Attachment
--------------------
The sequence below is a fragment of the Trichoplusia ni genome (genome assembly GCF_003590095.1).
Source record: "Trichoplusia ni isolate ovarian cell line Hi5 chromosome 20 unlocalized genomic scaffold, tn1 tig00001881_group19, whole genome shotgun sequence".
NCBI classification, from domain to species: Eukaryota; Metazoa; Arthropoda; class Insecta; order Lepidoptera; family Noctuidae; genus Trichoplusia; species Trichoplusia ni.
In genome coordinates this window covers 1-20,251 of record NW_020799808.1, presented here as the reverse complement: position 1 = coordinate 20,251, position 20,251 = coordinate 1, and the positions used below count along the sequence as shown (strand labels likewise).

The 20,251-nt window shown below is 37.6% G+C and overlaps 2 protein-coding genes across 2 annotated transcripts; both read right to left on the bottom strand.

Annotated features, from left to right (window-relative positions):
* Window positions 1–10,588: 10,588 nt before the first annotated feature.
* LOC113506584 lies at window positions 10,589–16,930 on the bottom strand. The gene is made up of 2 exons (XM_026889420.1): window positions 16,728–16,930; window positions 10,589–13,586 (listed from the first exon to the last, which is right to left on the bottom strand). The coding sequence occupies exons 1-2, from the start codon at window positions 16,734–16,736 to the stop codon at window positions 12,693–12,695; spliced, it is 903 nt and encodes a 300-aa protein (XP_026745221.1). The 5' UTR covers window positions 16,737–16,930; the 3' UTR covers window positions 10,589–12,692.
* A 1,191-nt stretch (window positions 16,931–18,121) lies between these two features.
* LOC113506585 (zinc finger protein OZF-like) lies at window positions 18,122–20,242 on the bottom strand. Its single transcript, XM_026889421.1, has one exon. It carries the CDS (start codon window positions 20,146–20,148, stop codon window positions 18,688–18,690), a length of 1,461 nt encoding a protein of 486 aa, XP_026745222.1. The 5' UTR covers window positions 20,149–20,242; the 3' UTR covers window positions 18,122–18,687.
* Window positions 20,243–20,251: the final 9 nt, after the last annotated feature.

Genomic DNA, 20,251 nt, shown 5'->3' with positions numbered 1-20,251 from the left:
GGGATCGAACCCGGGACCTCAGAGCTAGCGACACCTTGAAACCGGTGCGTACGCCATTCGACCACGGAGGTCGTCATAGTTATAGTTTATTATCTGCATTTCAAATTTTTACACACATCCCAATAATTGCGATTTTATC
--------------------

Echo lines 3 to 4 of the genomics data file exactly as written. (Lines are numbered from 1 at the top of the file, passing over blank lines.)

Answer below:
NCBI classification, from domain to species: Eukaryota; Metazoa; Arthropoda; class Insecta; order Lepidoptera; family Noctuidae; genus Trichoplusia; species Trichoplusia ni.
In genome coordinates this window covers 1-20,251 of record NW_020799808.1, presented here as the reverse complement: position 1 = coordinate 20,251, position 20,251 = coordinate 1, and the positions used below count along the sequence as shown (strand labels likewise).